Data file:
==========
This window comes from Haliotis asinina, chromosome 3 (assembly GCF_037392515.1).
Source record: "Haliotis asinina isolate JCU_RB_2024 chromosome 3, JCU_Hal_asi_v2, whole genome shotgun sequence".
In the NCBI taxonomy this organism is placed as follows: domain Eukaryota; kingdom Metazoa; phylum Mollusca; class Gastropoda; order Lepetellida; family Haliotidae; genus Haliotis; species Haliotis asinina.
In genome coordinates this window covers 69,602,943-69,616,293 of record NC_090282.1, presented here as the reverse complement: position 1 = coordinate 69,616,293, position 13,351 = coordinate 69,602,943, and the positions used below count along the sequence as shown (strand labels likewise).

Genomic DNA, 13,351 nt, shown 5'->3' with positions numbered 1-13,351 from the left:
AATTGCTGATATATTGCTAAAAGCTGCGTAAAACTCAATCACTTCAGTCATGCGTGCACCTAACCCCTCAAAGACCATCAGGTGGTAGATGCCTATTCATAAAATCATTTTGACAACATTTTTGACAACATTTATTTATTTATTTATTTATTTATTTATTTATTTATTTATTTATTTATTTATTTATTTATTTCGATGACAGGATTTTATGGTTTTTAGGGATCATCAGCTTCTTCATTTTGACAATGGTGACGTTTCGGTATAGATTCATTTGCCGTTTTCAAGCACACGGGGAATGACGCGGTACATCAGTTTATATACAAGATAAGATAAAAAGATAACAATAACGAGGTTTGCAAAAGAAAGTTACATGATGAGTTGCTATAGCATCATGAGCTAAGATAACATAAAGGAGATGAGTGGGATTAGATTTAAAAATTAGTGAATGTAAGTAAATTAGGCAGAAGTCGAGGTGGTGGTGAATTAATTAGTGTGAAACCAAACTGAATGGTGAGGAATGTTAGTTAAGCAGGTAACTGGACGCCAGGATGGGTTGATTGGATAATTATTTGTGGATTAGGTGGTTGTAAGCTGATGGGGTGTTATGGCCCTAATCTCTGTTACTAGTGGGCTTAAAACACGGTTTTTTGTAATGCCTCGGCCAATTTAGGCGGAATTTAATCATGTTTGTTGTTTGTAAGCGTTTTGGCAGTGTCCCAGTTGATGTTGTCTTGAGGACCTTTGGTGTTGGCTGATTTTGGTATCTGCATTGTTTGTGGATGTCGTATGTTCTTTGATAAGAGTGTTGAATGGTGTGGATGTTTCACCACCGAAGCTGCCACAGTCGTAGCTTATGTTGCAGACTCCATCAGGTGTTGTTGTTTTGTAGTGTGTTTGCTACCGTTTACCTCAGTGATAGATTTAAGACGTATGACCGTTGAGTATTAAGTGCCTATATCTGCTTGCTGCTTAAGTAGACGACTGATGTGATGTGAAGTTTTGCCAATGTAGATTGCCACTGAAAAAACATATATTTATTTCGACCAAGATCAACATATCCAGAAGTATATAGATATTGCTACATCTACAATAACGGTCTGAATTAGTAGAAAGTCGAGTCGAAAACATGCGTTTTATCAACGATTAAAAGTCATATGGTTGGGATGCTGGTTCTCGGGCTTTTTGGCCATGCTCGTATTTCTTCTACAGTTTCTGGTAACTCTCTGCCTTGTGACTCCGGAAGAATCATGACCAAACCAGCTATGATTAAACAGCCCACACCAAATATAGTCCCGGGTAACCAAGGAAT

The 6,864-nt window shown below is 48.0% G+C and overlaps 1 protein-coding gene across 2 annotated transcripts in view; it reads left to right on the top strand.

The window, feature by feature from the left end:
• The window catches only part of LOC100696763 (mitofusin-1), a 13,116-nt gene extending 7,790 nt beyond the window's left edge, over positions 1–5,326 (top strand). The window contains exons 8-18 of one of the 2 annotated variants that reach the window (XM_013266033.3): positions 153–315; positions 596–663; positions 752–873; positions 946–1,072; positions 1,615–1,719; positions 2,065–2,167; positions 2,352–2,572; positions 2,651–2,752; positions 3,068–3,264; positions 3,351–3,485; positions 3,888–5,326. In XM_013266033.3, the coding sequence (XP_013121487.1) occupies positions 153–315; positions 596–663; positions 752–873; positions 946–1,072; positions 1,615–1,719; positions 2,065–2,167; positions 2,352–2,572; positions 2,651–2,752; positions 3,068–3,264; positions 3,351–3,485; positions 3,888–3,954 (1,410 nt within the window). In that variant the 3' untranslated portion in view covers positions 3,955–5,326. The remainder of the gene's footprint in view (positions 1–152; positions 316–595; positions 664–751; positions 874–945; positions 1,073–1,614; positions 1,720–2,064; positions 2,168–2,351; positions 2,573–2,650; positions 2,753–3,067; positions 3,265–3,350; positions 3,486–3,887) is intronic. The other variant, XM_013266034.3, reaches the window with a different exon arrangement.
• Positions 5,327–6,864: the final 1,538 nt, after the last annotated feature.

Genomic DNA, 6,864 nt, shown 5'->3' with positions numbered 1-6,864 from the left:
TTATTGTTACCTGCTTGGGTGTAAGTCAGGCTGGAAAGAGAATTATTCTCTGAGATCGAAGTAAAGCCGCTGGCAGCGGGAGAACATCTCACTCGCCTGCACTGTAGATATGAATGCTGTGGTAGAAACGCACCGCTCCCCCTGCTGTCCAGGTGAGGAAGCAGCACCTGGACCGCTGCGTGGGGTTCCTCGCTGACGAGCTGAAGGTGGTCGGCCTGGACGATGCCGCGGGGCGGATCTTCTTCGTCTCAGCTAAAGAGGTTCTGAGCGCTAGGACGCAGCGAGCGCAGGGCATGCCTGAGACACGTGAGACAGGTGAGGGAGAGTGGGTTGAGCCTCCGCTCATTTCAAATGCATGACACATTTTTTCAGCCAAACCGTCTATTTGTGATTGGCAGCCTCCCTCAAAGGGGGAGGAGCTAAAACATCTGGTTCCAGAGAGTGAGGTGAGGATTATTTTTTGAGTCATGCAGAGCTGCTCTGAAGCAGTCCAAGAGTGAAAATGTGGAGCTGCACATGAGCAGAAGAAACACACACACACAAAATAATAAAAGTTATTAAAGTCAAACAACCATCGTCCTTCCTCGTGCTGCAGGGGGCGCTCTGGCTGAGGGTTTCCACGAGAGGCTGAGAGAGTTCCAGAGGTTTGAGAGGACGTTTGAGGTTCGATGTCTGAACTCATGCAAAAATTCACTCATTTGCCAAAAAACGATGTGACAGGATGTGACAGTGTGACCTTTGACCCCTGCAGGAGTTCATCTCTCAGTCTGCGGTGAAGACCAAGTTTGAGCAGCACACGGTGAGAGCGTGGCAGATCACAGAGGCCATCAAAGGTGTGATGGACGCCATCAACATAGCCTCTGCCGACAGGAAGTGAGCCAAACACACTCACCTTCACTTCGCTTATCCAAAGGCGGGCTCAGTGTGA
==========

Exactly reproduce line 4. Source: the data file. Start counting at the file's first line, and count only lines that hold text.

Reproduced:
In genome coordinates this window covers 69,602,943-69,616,293 of record NC_090282.1, presented here as the reverse complement: position 1 = coordinate 69,616,293, position 13,351 = coordinate 69,602,943, and the positions used below count along the sequence as shown (strand labels likewise).